Artificial turf field on hold after high bids received

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The city of Steamboat Springs' plans to build an artificial turf field near Christian Heritage School are on hold after bids came in at almost double what was estimated.

City officials had intended to start construction on the field this fall so it could be ready by spring. The City Council will decide Tuesday whether those plans should be delayed after the lower of the two bids came in at $492,000, City Manager Paul Hughes said.

Construction costs were anticipated to be about $250,000.

"It fits into the scenario this season of everything coming in more than expected," Hughes said. "Since nothing is in the ground and we haven't ordered anything yet, we need to pull back and see what we need to do."

The higher-than-expected field bids come on the heels of a bid to replace the city's tennis bubble that was almost $800,000 more than anticipated. In August, City Council members agreed to go ahead with the tennis bubble project, which will cost $3 million.

Last fall, the city received a $150,000 state grant for construction of the artificial turf field. In October, City Council members agreed to spend $100,000 on the field.

The artificial field is proposed for the area between Christian Heritage School and the Heritage Park subdivision west of Steamboat.

Plans are for a large baseball field that also could accommodate youth soccer games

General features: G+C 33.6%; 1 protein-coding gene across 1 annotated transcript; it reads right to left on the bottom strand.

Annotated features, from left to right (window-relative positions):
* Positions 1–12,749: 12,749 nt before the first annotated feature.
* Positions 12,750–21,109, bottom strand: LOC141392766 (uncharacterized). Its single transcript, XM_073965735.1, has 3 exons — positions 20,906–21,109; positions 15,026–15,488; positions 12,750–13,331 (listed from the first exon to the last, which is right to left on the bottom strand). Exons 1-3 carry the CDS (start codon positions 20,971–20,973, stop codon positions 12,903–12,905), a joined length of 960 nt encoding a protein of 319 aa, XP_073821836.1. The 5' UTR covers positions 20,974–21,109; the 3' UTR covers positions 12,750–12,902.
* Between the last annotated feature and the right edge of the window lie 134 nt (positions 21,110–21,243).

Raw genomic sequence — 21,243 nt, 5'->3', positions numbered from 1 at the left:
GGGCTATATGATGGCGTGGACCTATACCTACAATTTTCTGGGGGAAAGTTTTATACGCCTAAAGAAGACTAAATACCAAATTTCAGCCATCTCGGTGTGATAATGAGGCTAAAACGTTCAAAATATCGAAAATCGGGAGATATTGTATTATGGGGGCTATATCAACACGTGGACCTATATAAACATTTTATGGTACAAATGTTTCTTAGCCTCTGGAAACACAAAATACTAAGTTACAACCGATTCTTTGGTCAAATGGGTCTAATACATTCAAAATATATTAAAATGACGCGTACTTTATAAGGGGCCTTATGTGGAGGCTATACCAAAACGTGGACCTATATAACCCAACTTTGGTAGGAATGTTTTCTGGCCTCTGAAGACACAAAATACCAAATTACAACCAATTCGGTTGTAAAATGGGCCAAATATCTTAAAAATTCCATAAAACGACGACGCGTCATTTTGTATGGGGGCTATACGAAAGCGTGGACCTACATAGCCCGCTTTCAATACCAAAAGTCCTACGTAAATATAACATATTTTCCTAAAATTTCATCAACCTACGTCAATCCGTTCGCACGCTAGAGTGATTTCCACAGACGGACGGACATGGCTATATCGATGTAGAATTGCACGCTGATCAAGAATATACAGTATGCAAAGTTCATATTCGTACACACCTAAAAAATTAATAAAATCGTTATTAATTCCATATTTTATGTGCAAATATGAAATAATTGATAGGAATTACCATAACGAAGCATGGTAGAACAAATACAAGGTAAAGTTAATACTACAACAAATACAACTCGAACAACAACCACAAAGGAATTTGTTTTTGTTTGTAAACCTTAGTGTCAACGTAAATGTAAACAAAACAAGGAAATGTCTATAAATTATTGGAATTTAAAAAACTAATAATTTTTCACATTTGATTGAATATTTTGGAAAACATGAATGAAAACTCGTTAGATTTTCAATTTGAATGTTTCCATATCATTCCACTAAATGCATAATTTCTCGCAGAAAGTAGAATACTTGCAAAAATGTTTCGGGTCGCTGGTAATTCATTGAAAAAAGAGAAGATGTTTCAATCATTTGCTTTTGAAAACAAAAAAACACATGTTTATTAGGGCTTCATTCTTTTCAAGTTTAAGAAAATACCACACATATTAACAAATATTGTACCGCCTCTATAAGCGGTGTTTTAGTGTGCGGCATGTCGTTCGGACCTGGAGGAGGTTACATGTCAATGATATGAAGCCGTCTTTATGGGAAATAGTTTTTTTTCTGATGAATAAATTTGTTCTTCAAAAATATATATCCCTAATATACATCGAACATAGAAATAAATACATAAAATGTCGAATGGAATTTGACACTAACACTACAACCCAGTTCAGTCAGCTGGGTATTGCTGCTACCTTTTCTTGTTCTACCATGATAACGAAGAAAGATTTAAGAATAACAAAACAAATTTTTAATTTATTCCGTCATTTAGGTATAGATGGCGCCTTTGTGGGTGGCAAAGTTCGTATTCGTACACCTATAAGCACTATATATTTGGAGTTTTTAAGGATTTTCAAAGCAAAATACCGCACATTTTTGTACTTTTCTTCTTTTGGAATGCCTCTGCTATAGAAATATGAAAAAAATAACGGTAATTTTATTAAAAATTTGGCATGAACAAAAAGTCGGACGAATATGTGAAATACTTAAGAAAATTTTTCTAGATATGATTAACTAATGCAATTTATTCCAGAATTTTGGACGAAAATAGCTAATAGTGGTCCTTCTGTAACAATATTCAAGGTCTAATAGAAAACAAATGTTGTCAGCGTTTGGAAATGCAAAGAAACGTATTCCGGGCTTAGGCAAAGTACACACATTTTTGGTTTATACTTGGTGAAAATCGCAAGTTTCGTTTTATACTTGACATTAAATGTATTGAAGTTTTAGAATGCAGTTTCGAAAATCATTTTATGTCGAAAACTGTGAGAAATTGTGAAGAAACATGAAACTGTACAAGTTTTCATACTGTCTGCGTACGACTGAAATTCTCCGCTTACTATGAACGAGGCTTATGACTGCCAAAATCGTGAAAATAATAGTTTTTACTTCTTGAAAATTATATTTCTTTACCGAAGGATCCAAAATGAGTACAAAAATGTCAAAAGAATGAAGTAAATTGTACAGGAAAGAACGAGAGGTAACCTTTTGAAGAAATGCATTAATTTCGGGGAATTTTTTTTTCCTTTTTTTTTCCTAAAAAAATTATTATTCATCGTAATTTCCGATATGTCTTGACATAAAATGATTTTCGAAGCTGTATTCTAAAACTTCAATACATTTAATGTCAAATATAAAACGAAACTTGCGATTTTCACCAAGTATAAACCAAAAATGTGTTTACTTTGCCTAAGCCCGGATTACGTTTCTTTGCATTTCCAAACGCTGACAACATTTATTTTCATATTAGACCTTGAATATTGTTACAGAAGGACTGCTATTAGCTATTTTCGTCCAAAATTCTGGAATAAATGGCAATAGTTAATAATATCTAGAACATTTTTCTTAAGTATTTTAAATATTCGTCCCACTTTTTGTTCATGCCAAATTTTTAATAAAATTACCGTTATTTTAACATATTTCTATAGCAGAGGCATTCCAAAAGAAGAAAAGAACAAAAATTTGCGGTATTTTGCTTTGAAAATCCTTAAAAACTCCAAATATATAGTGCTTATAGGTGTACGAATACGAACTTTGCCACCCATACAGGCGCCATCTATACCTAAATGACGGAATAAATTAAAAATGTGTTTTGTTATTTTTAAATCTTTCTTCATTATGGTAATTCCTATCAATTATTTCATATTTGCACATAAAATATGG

The field is too small for adult and high school athletics contests, but an artificial turf field could be used in the spring, when natural turf fields remain soggy from snowmelt. Triple Crown games also could be held on the field.

One reason for the high bids is because of a $44,000 estimate for paving and striping a parking lot at the field. Signage would cost $2,000.

The delay could quell complaints from Heritage Park homeowners, many of whom worried that the new field would be too close to their homes and would further complicate existing traffic problems.

Heritage Park homeowners were scheduled to talk about the field at Tuesday's City Council meeting, but Hughes said the discussion instead will focus on whether the council should delay the project.

"(The high cost) could well do that, unless prices drop considerably or we come up with a lot more funding," Hughes said.

The city has until the end of the year to try to extend the $150,000 grant from Great Outdoors Colorado.

Hughes said the city still is interested in building the field and partnering with Christian Heritage School to do so.

"We will do our best to come up with something that works," Hughes said.

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